Saturday, July 14, 2012

Maybe she'll rally

A week and a day ago, my grandmother, Vera, had a stroke.

Every time I try to find the words to describe this woman, I fail. Aside from my mother, she is the most important individual influence in my life; from her, at the very least, I know that I have gotten many of my ideas about pride and about work, and from reflecting on the relationship between my her and my mother, I've developed most of my ideas about the necessity of forgiveness, and about the failures that are an intrinsic part of parenting. Most of all, from her I learned about strength, and strong is also the primary single adjective that I come to when thinking of her.

She raised her daughter as a single parent in a day when this was hardly done. She provided for that daughter, and for that daughter's daughter, too, by dedicating herself to her work. She survived two bouts of cancer, and did so without - at least as far as I ever knew - feeling sorry for herself. She learned to dance after her first retirement. And, after her second retirement, she struggled to redefine herself in a way that she found meaningful; I think, with this latter task, she often felt like she failed, but nevertheless, she found an inordinate amount of some sort of wherewithall to carry on with this meaning-making. During these years, she also experienced a number of minor emergencies, and managed to return to a sort of normal. Her own mother died at 97 and there was no reason to believe she wouldn't live at least as long. Sometimes she would joke about this; at others, it was perhaps more of a lament.

So, when my mother's first response to the news her of mother's stroke was that, "Maybe she'll rally!" this made some sense. After all, it's what she'd always done before.

But that's not what happened this time, and that's really what this post is about. My grandmother passed on Wednesday. I got the chance to sit with her the day before, and say... whatever it was that I could think of to say at that point. It was less meaningful, less eloquent, less important than I wanted it to be, but there is some comfort in at least having had the opportunity. There's not enough time in the world to say what I'd actually like to, and I also think that maybe the most important things aren't really say-able anyhow.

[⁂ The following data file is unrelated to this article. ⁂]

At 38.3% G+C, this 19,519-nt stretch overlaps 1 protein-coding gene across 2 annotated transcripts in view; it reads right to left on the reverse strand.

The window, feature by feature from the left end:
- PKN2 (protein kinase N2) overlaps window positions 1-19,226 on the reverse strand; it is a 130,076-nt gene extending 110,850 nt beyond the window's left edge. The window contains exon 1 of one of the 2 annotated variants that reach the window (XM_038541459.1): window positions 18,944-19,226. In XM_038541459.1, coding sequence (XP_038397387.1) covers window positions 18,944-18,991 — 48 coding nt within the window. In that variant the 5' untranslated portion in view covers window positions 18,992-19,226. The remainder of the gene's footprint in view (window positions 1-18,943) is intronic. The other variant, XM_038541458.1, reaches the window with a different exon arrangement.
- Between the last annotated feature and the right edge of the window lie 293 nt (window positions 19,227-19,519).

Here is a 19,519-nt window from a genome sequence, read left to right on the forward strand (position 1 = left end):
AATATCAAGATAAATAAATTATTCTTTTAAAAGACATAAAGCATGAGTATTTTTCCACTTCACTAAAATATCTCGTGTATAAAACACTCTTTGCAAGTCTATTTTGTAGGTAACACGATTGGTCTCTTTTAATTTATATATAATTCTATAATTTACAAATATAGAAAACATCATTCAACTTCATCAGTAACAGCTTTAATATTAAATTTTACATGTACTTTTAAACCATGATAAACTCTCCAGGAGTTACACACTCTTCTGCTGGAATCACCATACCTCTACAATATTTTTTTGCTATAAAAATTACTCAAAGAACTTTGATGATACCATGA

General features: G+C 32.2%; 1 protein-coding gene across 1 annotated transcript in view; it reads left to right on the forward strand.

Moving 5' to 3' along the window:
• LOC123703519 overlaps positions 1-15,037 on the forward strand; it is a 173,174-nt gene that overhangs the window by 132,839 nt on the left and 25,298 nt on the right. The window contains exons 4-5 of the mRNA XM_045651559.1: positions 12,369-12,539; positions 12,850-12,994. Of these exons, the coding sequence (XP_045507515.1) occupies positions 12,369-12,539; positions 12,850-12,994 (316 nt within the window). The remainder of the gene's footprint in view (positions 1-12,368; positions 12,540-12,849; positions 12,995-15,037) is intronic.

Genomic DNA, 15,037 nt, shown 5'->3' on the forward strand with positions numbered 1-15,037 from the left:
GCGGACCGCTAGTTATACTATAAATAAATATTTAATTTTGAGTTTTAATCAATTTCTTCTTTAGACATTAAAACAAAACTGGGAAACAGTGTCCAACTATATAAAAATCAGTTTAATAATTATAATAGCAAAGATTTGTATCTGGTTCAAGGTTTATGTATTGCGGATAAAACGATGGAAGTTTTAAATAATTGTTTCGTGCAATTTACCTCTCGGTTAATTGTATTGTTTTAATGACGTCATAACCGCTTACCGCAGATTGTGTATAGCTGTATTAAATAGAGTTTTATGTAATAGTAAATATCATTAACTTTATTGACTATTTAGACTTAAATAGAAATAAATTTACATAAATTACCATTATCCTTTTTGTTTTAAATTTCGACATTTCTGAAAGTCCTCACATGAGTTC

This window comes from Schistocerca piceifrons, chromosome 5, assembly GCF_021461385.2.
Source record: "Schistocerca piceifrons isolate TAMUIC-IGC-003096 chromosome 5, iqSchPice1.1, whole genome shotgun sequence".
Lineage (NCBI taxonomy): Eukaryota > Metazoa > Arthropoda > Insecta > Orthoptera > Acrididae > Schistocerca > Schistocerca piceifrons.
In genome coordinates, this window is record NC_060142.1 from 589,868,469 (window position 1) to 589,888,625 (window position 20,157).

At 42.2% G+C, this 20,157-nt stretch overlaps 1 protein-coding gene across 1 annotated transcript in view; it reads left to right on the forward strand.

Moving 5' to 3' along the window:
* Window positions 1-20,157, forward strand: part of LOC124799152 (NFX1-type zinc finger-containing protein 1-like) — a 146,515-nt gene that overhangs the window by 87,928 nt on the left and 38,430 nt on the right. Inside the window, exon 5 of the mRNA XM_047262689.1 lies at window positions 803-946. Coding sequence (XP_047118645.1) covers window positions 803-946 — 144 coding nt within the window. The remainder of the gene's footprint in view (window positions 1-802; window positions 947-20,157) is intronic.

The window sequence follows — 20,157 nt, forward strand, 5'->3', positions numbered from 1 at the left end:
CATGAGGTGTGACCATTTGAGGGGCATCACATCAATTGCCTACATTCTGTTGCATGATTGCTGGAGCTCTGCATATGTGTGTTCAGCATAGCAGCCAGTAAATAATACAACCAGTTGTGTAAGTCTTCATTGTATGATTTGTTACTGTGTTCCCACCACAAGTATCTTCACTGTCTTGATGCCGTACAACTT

I am not dealing with this well. I feel like there has been so much loss this year, and though I'm normally good at finding perspective, that's failing me now. I don't think it's all quite hit yet, which is possibly part of why I'm having so much difficulty at this point. It's also just a particular coping issue on my part, too. I know that I intellectualize everything emotional, so it's no surprise that I'm having some trouble giving into this. Much of the time, the joy and laughter that A* and L* bring, and the fact that I'm able to share this with my parents, too, help to dull the pang of these losses.

Nevertheless, I find that the emotion I'm most easily able to access right now is bitterness, and I truly hate the way that this makes me feel about myself and about the world. I'm not good at asking for what I need, and I find myself so angry at a friend of mine who just hasn't bothered to take the time to check in. There's no way she knows that I need that, and I do realize that her life is busy, and likely fraught, too. I tried - in a lame way, I have to admit that - to reach out to her right after I'd miscarried, and that was a particularly hectic time in her life at that point. I hate feeling like I'm being a burden to anyone, but I also know that part of this bitterness now comes from... wanting to not be a burden but still have some care shown. I want to not have to ask to be asked how I am, if that makes any sense.

I know that this is displacement, and it also feels whiny, and entitled, and childish. And I know that perhaps one of the lessons here that I need to learn - it's one of my continual lessons - is that I need to be honest about what I need and what I expect from others, and to let the rest go.

Much of my grandmother's life - or at least my memories of her - is marked by a certain stoicism and reticence; her trademark strength meant that she didn't say much of what she perhaps should have nor ask for help when she needed it, and when, in later years, she started to actually show some neediness, it was not something to which we adapted particularly well. It was hard for her to ask, and it was hard for us to give. As much as I need to remember to lighten up, I also need to learn how to be strong and open at the same time, to be ok giving and also requesting, receiving. Maybe this will be part of Vera's legacy, too, but I think it's going to take me a long time to get there.